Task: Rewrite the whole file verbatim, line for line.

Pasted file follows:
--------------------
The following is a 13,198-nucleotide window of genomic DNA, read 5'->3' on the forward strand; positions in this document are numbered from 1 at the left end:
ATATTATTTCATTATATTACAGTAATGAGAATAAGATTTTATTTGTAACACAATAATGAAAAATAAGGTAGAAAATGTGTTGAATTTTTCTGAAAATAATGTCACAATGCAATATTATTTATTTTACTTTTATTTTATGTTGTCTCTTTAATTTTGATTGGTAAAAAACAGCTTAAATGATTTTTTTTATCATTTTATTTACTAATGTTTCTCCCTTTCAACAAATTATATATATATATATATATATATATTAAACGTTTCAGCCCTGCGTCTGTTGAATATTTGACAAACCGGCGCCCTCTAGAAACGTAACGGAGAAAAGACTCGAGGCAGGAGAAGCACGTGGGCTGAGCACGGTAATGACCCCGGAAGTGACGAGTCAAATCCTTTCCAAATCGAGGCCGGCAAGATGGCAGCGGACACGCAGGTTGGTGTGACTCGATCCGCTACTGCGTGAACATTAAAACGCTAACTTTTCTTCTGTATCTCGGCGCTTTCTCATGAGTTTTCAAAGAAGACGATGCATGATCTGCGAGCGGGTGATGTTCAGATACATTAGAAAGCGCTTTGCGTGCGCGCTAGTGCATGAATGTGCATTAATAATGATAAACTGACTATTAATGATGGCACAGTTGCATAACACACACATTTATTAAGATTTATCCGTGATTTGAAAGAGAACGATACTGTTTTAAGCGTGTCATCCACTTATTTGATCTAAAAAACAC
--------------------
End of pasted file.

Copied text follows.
The following is a 13,198-nucleotide window of genomic DNA, read 5'->3' on the forward strand; positions in this document are numbered from 1 at the left end:
ATATTATTTCATTATATTACAGTAATGAGAATAAGATTTTATTTGTAACACAATAATGAAAAATAAGGTAGAAAATGTGTTGAATTTTTCTGAAAATAATGTCACAATGCAATATTATTTATTTTACTTTTATTTTATGTTGTCTCTTTAATTTTGATTGGTAAAAAACAGCTTAAATGATTTTTTTTATCATTTTATTTACTAATGTTTCTCCCTTTCAACAAATTATATATATATATATATATATATATTAAACGTTTCAGCCCTGCGTCTGTTGAATATTTGACAAACCGGCGCCCTCTAGAAACGTAACGGAGAAAAGACTCGAGGCAGGAGAAGCACGTGGGCTGAGCACGGTAATGACCCCGGAAGTGACGAGTCAAATCCTTTCCAAATCGAGGCCGGCAAGATGGCAGCGGACACGCAGGTTGGTGTGACTCGATCCGCTACTGCGTGAACATTAAAACGCTAACTTTTCTTCTGTATCTCGGCGCTTTCTCATGAGTTTTCAAAGAAGACGATGCATGATCTGCGAGCGGGTGATGTTCAGATACATTAGAAAGCGCTTTGCGTGCGCGCTAGTGCATGAATGTGCATTAATAATGATAAACTGACTATTAATGATGGCACAGTTGCATAACACACACATTTATTAAGATTTATCCGTGATTTGAAAGAGAACGATACTGTTTTAAGCGTGTCATCCACTTATTTGATCTAAAAAACAC